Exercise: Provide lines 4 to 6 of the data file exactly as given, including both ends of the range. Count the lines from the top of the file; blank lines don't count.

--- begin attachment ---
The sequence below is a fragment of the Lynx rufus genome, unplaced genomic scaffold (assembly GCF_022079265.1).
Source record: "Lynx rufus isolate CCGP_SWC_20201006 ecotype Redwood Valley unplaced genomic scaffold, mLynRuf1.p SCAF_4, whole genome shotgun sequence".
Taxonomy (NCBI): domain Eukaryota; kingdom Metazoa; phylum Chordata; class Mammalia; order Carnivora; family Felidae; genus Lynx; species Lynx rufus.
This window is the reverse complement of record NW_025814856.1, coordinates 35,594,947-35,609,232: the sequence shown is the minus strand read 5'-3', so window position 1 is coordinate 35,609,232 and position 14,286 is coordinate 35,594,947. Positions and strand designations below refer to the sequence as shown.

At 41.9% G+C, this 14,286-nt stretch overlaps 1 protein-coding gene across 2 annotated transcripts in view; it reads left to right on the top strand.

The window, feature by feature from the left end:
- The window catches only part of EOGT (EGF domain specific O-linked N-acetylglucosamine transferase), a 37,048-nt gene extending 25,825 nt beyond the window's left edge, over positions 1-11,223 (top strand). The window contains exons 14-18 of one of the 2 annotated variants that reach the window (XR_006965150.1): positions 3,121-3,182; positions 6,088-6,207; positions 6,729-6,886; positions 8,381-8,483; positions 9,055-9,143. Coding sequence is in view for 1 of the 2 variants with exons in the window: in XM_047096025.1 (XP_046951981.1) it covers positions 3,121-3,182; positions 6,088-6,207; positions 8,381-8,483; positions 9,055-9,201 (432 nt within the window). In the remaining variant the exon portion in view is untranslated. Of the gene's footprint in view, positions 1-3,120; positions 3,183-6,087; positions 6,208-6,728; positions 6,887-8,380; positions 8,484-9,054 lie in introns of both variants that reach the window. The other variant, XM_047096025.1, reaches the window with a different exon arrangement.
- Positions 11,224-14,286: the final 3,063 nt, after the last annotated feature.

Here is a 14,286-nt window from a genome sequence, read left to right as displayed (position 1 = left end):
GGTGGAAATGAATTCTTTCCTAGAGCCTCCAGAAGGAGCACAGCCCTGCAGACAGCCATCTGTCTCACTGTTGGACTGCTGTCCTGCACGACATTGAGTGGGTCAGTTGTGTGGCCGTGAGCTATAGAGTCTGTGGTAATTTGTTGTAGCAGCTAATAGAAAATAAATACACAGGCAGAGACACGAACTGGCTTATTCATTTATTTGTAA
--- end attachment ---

This window is the reverse complement of record NW_025814856.1, coordinates 35,594,947-35,609,232: the sequence shown is the minus strand read 5'-3', so window position 1 is coordinate 35,609,232 and position 14,286 is coordinate 35,594,947. Positions and strand designations below refer to the sequence as shown.

At 41.9% G+C, this 14,286-nt stretch overlaps 1 protein-coding gene across 2 annotated transcripts in view; it reads left to right on the top strand.

The window, feature by feature from the left end: